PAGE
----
Fixing breaks in genes with speed and perfection can be a matter of life and death for most organisms. Even the simplest changes in a sequence risk catastrophe, especially if the altered code is responsible for a critical function.

Over the past half a century, biologists have studied the mechanisms involved to piece together most of the major steps involved in making faithful repairs in DNA. Yet, one part of the process has remained frustratingly unclear.

By marking key enzymes and DNA with fluorescent tags and watching the repair process unfold in real-time in an Escherichia coli model, researchers from Uppsala University in Sweden have filled in missing details on how bacteria find the templates they rely on to keep genetic repairs error-free.

One trick most living things use to keep their code in order is the process of homologous recombination, the biological equivalent of comparing two distinct versions of a script to make sure a copy hasn't mistakenly introduced any errors.

By holding up a non-damaged version of a sequence next to a repair job, a cell can ensure no changes occurred when the severed ends were glued together.

Molecular biologists have known for a while that the recombinase protein RecA plays a key role in managing this process. It's such an important enzyme in maintaining the integrity of DNA that some version of it has been found in virtually every species studied.

When a double-stranded 'ladder' of DNA snaps completely, a complex of proteins gets to work grabbing ahold of the severed ends and trimming it neatly so RecA can settle in and do its job.

This involves the protein extending into a long cluster, forming a filament of protein and nucleic acid that is capable of holding onto both the broken strand and a second, intact ladder of unbroken DNA.

This much scientists know. From there, the filament needs to find the right sequence to serve as a point of comparison. How the filament manages this search in a sufficiently short time has been a mystery for the better part of 50 years, one compounded by the millions of base pairs to be checked amid the complex twists and turns of the chromosome.

To better understand the timing and navigation of the enzyme at work, researchers grew thousands of E.coli cells inside a series of tiny channels that allowed them to keep track of individual bacteria as they were experimented upon.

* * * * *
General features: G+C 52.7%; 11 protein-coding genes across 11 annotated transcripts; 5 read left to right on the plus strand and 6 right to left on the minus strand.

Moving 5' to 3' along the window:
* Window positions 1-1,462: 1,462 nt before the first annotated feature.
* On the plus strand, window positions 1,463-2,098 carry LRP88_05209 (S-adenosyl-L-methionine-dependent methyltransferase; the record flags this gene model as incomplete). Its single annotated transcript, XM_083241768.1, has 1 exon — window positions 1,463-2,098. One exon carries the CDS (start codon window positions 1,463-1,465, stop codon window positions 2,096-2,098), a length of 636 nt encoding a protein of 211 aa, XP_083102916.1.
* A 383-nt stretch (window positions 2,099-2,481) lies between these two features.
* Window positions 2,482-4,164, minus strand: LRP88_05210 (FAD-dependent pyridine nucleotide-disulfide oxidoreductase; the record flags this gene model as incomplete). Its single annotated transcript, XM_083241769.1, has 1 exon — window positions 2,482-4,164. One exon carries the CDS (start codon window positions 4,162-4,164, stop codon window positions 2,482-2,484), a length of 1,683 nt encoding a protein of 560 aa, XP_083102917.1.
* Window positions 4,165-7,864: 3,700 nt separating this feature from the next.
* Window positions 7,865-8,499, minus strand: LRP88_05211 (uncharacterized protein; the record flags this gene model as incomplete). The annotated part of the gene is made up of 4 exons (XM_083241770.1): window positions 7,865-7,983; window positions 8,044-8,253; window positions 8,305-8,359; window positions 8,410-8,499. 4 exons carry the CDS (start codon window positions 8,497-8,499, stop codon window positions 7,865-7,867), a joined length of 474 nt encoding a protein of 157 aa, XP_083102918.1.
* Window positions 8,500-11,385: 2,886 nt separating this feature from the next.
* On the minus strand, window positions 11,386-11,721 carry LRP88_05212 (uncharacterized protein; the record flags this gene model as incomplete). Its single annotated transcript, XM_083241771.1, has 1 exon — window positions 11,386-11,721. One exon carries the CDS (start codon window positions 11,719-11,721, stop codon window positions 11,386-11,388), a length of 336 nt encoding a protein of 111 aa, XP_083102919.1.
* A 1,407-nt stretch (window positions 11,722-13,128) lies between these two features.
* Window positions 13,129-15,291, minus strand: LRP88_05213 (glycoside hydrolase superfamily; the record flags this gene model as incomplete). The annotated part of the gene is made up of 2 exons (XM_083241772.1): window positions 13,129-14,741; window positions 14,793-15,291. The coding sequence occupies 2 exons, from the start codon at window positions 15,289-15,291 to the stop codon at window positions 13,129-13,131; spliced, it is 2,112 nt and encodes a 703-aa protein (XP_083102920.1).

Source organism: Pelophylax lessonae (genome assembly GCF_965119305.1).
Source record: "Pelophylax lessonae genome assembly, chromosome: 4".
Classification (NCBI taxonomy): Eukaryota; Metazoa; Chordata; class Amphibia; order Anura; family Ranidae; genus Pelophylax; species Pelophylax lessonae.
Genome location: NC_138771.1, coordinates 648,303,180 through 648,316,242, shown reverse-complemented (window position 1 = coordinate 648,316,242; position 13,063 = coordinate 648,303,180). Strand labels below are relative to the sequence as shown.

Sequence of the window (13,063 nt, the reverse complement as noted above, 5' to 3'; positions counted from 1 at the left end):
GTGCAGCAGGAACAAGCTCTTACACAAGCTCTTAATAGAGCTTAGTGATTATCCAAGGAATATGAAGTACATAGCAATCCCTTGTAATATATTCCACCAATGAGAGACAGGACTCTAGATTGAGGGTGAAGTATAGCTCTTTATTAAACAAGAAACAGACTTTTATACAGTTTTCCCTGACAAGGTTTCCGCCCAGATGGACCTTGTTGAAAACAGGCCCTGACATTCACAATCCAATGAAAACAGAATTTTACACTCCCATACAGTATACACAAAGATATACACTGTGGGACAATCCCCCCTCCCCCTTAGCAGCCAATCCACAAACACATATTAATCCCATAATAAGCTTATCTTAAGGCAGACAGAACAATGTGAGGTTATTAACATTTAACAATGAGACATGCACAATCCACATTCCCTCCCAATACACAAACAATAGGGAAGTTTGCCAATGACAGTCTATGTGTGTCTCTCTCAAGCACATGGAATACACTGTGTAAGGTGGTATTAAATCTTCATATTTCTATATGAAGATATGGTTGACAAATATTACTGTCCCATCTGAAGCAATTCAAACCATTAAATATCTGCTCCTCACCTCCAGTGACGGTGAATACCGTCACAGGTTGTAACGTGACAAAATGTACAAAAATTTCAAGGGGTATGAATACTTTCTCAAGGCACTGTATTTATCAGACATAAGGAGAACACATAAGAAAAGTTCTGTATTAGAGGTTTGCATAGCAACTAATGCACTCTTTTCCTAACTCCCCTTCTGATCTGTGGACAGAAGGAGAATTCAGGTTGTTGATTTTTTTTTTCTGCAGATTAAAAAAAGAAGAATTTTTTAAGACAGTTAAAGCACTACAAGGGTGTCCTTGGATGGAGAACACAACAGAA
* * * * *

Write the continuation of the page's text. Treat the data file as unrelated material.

With the cells in place, the scientists made precise breaks in their DNA using CRISPR gene editing, labeling the severed ends with fluorescent markers to visualize the break's location under a microscope.

"The microfluidic culture chip allows us to follow the fate of thousands of individual bacteria simultaneously and to control CRISPR-induced DNA breaks in time," says Uppsala University molecular biologist Jakub Wiktor.

Lastly, they used antibodies to identify the location of RecA filaments as they settled into place and went about their library search.

A chemical alert told the team when the entire repair process was complete. On average, it took just 15 minutes for the E. coli to finish the job.

Surprisingly, it typically took just nine of those minutes for the protein to find the right template.

The secret seems to be in the construction of RecA's nucleoprotein filament. This thread stretches out across the cell, grabbing hold of the chromosome and sliding down in search of a match to the sequence in its grasp.

While this might not sound all that efficient, it's really no different than methodically walking up and down the aisles of a library in search of a book that matches the call number from the catalog.

"Since the DNA ends are incorporated into this fiber, it is sufficient that any part of the filament finds the precious template, and thus the search is theoretically reduced from three to two dimensions," says Arvid GynnÄ.

"Our model suggests that this is the key to fast and successful homology repair."

While this research was conducted on bacteria, the fact RecA is so similar throughout the biosphere makes it relevant to our own bodies.

Now that we know how the process works, we can start to look for signs of situations where repairing our own DNA goes wrong, opening the way to understanding the origins of diseases like cancer.

This research was published in Nature.